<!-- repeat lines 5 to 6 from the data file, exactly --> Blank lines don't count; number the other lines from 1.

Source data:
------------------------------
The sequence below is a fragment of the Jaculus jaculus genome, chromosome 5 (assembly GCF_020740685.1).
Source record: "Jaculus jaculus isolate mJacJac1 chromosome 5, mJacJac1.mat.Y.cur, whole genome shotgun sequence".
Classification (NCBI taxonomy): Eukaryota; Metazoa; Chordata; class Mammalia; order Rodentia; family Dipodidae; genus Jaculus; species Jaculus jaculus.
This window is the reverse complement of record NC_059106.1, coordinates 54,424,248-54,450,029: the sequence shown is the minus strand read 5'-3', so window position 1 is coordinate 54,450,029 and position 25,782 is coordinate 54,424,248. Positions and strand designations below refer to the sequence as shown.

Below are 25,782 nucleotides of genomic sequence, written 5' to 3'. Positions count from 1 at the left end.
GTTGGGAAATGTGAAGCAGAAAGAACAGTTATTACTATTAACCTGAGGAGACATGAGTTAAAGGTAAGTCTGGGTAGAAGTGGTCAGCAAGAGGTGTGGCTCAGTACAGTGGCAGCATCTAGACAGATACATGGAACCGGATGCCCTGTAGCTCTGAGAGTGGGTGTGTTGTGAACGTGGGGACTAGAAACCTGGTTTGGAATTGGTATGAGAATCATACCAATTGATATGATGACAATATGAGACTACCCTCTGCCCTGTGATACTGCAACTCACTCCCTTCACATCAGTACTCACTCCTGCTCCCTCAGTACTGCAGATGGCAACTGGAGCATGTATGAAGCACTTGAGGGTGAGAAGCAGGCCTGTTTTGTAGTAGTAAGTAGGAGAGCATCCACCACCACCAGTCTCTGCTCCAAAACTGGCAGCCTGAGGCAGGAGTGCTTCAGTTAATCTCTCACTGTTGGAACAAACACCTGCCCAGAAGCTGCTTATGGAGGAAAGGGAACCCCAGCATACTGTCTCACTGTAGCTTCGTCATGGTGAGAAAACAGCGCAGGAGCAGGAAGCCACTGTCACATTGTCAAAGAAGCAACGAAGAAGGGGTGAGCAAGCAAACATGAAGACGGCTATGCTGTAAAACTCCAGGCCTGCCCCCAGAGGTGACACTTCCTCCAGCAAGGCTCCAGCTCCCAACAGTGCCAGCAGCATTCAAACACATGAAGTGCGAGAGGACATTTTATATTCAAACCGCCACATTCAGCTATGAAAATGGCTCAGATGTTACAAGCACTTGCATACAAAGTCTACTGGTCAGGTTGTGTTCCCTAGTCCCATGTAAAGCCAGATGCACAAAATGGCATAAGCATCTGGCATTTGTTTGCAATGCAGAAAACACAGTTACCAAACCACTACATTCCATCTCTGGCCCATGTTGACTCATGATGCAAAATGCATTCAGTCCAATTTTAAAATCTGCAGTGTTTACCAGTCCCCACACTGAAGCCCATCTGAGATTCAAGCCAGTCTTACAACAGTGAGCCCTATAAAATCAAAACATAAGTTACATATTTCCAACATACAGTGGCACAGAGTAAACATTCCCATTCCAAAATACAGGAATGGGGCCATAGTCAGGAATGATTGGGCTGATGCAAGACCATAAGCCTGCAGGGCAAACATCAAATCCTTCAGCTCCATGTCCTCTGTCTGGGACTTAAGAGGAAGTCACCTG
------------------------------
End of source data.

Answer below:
Below are 25,782 nucleotides of genomic sequence, written 5' to 3'. Positions count from 1 at the left end.
GTTGGGAAATGTGAAGCAGAAAGAACAGTTATTACTATTAACCTGAGGAGACATGAGTTAAAGGTAAGTCTGGGTAGAAGTGGTCAGCAAGAGGTGTGGCTCAGTACAGTGGCAGCATCTAGACAGATACATGGAACCGGATGCCCTGTAGCTCTGAGAGTGGGTGTGTTGTGAACGTGGGGACTAGAAACCTGGTTTGGAATTGGTATGAGAATCATACCAATTGATATGATGACAATATGAGACTACCCTCTGCCCTGTGATACTGCAACTCACTCCCTTCACATCAGTACTCACTCCTGCTCCCTCAGTACTGCAGATGGCAACTGGAGCATGTATGAAGCACTTGAGGGTGAGAAGCAGGCCTGTTTTGTAGTAGTAAGTAGGAGAGCATCCACCACCACCAGTCTCTGCTCCAAAACTGGCAGCCTGAGGCAGGAGTGCTTCAGTTAATCTCTCACTGTTGGAACAAACACCTGCCCAGAAGCTGCTTATGGAGGAAAGGGAACCCCAGCATACTGTCTCACTGTAGCTTCGTCATGGTGAGAAAACAGCGCAGGAGCAGGAAGCCACTGTCACATTGTCAAAGAAGCAACGAAGAAGGGGTGAGCAAGCAAACATGAAGACGGCTATGCTGTAAAACTCCAGGCCTGCCCCCAGAGGTGACACTTCCTCCAGCAAGGCTCCAGCTCCCAACAGTGCCAGCAGCATTCAAACACATGAAGTGCGAGAGGACATTTTATATTCAAACCGCCACATTCAGCTATGAAAATGGCTCAGATGTTACAAGCACTTGCATACAAAGTCTACTGGTCAGGTTGTGTTCCCTAGTCCCATGTAAAGCCAGATGCACAAAATGGCATAAGCATCTGGCATTTGTTTGCAATGCAGAAAACACAGTTACCAAACCACTACATTCCATCTCTGGCCCATGTTGACTCATGATGCAAAATGCATTCAGTCCAATTTTAAAATCTGCAGTGTTTACCAGTCCCCACACTGAAGCCCATCTGAGATTCAAGCCAGTCTTACAACAGTGAGCCCTATAAAATCAAAACATAAGTTACATATTTCCAACATACAGTGGCACAGAGTAAACATTCCCATTCCAAAATACAGGAATGGGGCCATAGTCAGGAATGATTGGGCTGATGCAAGACCATAAGCCTGCAGGGCAAACATCAAATCCTTCAGCTCCATGTCCTCTGTCTGGGACTTAAGAGGAAGTCACCTG